Credits: QMI AGENCY
No regular Canadian would be surprised to learn that red tape and taxes are making us pay more for U.S. products.
That’s part of what the new Senate finance committee report titled “The Canada-USA Price Gap” tells us.
The opening lines are bang on: “Canadian consumers are feeling ripped off. When the Canadian dollar is at parity with the U.S. dollar, Canadian consumers notice that prices here are typically higher than in the United States.”
We see it when we shop online. When we cross the border. Heck, we see it on the actual prices listed on books and magazines.
Which is why some people grumbled in October when the 25th anniversary of free trade was being fondly remembered by Brian Mulroney and other supporters.
Same for the current trade deal with the EU that Prime Minister Harper is negotiating in an apparently very hands-on fashion. Some are claiming massive benefits. Others tout losses (the left-wing Canadian Centre for Policy Alternatives said Manitoba would lose 3,800 jobs).
But in the end, no matter which industries go up or down as a result of these agreements, the regular consumer is still left asking, “Yeah, but what about my wallet?”
The Senate report makes some recommendations that may level the field.
Taking another look at tariffs is a big one. While only 10% of products entering the country are currently subject to tariffs, this percentage can actually make up a large amount of what’s in certain stores. For example, cotton T-shirts, shorts, linens and more face an 18% tariff.
A Reebok-CCM rep reported that a 15% tariff on a $100 product actually raises the consumer price by $27.30, when all factors are included.
Harmonizing regulations is another. One reason car prices are steeper over here is Transport Canada has regulations over and above the U.S. regulations.
Ambarish Chandra, Rotman School of Management professor at University of Toronto, is quoted in the report: “They like to be able to price products differently in different markets. All the theories suggest that is exactly what is profit maximizing for them.”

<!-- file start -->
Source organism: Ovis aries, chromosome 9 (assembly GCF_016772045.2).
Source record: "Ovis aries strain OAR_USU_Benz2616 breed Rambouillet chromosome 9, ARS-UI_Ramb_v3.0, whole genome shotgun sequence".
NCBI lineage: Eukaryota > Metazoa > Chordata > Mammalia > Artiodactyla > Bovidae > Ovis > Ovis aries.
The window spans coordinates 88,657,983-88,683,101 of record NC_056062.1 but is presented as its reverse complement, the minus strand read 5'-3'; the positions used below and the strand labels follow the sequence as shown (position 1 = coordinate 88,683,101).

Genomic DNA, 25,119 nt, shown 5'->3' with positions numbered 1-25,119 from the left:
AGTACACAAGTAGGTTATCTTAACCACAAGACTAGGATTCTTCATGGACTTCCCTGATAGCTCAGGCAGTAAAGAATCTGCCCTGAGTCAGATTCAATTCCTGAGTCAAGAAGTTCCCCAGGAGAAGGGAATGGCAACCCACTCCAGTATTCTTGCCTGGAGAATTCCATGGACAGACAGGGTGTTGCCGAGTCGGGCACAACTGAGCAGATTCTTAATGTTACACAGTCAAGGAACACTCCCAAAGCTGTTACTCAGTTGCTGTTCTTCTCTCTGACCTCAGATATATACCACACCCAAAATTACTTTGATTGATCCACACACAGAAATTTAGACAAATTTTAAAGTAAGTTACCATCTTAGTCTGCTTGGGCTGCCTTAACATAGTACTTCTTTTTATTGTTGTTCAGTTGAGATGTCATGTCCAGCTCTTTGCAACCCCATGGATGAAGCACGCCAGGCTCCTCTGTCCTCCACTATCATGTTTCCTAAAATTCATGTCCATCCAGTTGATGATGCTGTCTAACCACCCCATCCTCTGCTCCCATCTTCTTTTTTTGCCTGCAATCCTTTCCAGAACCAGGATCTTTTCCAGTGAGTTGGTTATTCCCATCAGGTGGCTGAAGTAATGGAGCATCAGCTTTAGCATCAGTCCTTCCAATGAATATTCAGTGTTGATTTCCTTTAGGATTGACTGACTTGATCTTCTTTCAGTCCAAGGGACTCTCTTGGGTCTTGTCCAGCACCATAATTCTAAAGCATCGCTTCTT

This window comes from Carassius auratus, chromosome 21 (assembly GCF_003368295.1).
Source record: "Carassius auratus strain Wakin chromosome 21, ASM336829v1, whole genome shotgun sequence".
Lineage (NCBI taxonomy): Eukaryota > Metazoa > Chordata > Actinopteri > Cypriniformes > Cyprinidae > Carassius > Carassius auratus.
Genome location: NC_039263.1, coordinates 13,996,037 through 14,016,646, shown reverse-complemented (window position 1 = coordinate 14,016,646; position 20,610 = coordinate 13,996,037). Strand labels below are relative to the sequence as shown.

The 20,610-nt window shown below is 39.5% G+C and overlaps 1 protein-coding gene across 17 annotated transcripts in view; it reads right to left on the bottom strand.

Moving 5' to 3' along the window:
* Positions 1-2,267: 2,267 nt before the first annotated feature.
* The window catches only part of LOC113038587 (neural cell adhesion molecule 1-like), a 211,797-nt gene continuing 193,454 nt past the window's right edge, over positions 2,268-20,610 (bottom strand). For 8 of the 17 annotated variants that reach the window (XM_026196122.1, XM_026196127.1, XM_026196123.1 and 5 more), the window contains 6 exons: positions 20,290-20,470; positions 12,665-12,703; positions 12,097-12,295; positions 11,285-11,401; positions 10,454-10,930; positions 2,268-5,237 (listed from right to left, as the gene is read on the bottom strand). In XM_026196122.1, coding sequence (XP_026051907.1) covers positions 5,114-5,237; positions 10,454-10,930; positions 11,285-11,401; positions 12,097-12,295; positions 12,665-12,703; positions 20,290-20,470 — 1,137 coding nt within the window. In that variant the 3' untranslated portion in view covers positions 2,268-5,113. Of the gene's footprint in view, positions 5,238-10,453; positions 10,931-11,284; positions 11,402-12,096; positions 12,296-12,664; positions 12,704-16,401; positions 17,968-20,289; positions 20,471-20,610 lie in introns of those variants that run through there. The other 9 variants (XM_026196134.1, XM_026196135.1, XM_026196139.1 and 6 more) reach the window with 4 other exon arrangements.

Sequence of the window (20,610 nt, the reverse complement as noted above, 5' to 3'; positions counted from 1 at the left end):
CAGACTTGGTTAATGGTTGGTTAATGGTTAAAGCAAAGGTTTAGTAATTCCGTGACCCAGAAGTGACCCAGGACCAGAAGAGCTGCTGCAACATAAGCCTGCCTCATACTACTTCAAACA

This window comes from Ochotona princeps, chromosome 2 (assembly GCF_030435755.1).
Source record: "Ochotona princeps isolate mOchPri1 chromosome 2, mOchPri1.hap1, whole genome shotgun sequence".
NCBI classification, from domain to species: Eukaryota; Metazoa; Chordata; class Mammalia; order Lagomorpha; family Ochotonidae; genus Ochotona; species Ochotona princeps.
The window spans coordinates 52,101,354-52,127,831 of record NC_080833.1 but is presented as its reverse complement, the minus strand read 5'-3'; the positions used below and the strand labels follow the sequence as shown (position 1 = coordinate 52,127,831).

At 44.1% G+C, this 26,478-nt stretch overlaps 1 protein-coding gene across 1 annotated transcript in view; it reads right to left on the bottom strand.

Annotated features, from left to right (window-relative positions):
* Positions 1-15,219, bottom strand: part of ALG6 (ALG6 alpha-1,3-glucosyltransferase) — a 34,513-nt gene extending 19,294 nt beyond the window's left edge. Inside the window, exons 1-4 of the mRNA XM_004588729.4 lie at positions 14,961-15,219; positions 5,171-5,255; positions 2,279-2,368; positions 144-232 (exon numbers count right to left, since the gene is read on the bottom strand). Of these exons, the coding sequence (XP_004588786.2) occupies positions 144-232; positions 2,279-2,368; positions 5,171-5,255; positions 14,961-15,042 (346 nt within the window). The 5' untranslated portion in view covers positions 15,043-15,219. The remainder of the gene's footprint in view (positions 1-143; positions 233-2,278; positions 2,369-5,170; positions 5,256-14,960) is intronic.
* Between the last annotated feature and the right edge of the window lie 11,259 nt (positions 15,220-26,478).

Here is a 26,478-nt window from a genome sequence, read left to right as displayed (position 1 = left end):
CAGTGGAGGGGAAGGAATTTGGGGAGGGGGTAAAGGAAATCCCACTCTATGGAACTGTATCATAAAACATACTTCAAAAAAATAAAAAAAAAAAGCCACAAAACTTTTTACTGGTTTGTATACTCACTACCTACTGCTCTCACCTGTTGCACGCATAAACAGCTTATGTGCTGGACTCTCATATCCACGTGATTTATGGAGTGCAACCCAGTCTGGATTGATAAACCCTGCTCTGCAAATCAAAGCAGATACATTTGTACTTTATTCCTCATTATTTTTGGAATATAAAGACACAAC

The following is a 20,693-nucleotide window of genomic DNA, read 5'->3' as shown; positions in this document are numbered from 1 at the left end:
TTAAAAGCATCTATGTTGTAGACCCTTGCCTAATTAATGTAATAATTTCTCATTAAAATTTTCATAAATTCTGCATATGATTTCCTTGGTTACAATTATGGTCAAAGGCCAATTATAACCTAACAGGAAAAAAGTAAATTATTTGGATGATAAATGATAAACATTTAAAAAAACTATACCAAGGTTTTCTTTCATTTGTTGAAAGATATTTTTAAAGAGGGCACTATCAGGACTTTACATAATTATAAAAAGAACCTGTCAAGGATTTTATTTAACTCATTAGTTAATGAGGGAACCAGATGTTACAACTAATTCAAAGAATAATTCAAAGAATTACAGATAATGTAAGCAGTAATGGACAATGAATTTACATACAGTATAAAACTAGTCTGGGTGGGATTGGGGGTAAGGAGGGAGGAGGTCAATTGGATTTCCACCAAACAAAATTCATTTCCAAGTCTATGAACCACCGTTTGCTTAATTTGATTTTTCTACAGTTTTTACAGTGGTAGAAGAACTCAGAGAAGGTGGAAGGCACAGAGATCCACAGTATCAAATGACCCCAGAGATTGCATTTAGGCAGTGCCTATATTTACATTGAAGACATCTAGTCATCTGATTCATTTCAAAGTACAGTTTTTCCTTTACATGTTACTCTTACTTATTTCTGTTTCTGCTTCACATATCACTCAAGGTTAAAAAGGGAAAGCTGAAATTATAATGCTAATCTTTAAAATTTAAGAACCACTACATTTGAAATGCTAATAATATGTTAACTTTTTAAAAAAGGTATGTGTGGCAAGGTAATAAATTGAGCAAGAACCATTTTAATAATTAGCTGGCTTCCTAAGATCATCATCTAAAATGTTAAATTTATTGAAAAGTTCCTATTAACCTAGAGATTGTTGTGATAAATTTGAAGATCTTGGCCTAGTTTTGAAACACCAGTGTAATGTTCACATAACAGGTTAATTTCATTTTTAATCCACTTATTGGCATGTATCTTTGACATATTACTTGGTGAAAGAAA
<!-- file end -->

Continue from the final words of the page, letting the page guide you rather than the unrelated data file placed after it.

So at the very least, government shouldn’t be making “country pricing,” as it’s called, easier to justify.
Granted, some high price reasons are out of government’s control. Like fluctuating currency and fuel prices. Or how, having a smaller population to sell to, our retailers can’t get the same bulk buyer discounts. The worst one: Because that’s the price Canadians are willing to pay.
But for those things it does control? Finance Minister Jim Flaherty better get his team to work on them. After all, he’s the one who requested the price study in the first place.
If government has identified a way to make our life easier by getting out of it, it’s obligated to do so.
The main caveat to all this is protectionism. It should be no surprise that our heavily subsidized and regulated country is also heavily protected. There’s the will to rethinking tariffs and regulations — but with a view to protecting domestic manufacturing. What’s it going to be? It can’t be both. In the past couple years the Conservatives have done a thorough job of stripping away the red tape on the citizenship and immigration file. But when it comes to the fiscal and the regulatory, they’ve clearly got a way to go.
Until then, you’ll still be paying 15% more for hockey pants for your kids.